The Federal Association of German Banks (BdB) considers uniform European requirements in the fight against money laundering to be a step towards a single European financial market.

But with a view to the new EU authority to combat money laundering, BdB managing director Andreas Krautscheid warned against overlapping with other financial supervisory authorities.

It must be clear to him what the new authority, the EU banking supervisory authority EBA or the German BaFin will be responsible for.

Markus Frühauf

Editor in business.

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“The establishment of a new European money laundering authority is the right step towards greater efficiency and effectiveness;

however, duplication of responsibilities with European or national supervisory authorities must therefore be avoided right from the start by means of clear rules, ”said Krautscheid.

Like other German financial associations, the BdB, to which Deutsche Bank, Commerzbank and Hypovereinsbank belong, is in favor of Frankfurt as the new location for the authority.

"The explosion of reports has brought little"

Krautscheid criticized the still inadequately clarified exchange between the obligated companies and the authorities about money laundering-relevant facts, because a clear and data protection-proof legal basis has so far been missing. Krautscheid and BdB chief legal advisor Thorsten Höche are “passionately” pursuing the maximum cash limit of EUR 10,000 planned by the EU Commission. However, they consider it questionable that every payment into a bank account of 10,000 euros or more must now be reported to the German money laundering authority FIU.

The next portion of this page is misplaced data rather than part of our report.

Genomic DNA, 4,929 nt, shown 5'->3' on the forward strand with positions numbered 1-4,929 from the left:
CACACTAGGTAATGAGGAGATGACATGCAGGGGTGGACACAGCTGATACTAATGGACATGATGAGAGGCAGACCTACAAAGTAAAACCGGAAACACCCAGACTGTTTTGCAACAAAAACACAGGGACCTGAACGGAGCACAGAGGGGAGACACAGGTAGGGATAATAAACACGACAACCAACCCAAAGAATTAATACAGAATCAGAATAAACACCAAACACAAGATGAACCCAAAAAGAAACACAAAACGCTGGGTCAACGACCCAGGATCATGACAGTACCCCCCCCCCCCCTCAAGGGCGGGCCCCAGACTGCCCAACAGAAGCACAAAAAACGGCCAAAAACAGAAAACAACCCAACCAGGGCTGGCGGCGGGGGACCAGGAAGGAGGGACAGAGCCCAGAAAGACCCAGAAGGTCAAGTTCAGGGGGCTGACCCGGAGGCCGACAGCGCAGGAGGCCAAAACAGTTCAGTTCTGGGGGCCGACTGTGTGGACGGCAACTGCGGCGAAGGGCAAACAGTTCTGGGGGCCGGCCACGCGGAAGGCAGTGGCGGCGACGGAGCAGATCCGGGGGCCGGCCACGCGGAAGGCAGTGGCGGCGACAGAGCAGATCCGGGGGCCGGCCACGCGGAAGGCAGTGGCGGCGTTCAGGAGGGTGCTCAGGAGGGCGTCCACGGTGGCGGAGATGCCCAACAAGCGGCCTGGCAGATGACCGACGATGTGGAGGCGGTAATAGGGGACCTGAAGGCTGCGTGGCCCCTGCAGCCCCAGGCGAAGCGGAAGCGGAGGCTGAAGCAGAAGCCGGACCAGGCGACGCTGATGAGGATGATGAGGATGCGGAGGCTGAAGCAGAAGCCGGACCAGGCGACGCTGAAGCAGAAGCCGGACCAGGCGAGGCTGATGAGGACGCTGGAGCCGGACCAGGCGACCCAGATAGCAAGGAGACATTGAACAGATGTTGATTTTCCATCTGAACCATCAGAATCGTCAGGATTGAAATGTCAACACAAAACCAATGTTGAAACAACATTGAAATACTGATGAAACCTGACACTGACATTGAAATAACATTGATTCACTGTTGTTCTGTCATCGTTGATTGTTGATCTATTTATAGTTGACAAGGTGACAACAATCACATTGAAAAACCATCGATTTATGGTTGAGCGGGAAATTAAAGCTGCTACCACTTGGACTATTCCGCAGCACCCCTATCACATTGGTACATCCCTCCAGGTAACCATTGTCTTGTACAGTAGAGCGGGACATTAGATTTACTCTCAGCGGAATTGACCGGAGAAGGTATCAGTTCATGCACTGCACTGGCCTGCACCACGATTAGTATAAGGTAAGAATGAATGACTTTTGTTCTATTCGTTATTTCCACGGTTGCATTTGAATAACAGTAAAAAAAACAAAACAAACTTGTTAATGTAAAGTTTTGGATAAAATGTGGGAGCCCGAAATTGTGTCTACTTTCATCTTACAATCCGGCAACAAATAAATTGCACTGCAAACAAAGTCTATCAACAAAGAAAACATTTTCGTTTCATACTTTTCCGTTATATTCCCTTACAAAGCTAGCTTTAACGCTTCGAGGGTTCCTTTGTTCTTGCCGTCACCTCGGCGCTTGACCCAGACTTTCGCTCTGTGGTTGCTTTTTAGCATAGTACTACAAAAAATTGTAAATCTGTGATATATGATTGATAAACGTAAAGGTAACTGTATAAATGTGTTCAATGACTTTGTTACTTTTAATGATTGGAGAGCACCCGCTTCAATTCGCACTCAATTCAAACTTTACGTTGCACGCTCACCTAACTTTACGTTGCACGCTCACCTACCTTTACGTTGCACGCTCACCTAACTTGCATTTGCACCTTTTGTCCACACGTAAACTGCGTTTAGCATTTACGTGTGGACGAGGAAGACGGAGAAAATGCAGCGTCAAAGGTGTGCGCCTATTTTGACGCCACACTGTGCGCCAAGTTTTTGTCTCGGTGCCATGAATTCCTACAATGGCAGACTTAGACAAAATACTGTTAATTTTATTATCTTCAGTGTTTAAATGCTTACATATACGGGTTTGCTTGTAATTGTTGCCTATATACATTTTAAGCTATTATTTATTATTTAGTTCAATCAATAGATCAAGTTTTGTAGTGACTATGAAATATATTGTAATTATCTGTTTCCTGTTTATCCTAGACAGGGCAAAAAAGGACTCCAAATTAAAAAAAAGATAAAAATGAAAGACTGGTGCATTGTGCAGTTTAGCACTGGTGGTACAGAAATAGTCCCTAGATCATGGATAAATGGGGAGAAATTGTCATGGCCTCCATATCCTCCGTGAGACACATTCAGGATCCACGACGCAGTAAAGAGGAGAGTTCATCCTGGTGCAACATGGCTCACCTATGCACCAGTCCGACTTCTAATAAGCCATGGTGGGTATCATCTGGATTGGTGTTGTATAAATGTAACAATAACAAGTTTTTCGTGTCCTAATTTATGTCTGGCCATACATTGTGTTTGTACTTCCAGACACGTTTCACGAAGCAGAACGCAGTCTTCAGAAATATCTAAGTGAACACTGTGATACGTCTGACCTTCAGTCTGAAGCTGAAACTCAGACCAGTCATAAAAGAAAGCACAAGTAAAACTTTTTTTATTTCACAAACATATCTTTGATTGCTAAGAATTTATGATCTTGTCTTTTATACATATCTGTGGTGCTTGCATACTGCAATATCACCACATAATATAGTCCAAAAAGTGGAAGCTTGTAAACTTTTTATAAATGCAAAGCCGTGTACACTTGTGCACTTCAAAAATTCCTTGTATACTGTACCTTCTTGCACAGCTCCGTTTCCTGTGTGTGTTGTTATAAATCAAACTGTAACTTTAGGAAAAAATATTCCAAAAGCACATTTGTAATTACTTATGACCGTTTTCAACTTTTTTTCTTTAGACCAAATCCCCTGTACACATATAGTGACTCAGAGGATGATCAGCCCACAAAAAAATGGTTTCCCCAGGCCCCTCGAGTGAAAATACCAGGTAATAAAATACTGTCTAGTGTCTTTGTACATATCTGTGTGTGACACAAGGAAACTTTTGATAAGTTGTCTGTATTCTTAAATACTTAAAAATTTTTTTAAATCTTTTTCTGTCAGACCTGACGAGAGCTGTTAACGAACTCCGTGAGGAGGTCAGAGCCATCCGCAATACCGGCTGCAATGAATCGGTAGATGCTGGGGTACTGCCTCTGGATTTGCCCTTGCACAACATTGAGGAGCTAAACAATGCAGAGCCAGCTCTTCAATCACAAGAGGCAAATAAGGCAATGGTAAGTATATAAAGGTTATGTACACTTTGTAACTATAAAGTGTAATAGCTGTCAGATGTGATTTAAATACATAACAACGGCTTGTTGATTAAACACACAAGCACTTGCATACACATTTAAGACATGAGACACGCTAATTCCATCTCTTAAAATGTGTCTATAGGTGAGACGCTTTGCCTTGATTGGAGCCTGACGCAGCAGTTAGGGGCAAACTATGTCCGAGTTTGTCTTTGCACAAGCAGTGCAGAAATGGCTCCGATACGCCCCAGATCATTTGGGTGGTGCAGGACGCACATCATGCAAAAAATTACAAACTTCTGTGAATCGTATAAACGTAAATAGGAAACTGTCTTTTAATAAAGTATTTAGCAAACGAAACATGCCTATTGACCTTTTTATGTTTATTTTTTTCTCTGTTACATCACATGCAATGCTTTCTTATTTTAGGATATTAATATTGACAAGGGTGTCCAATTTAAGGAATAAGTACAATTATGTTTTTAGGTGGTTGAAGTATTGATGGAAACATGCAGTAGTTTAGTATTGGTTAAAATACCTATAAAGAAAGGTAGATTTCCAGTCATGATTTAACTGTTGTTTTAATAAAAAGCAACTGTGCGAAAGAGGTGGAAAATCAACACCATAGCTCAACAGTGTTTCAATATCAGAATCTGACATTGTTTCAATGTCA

Similar to the German Money Laundering Act, which was passed in February, they fear a flood of reports that could overload the authorities. Krautscheid dealt with the German amendment to the law, according to which transactions with suspected minor crime must now be reported. The explosion in money laundering reports had little effect in recent years. One must ask oneself whether the banks reported false facts and why so few reports are criminally relevant, he said.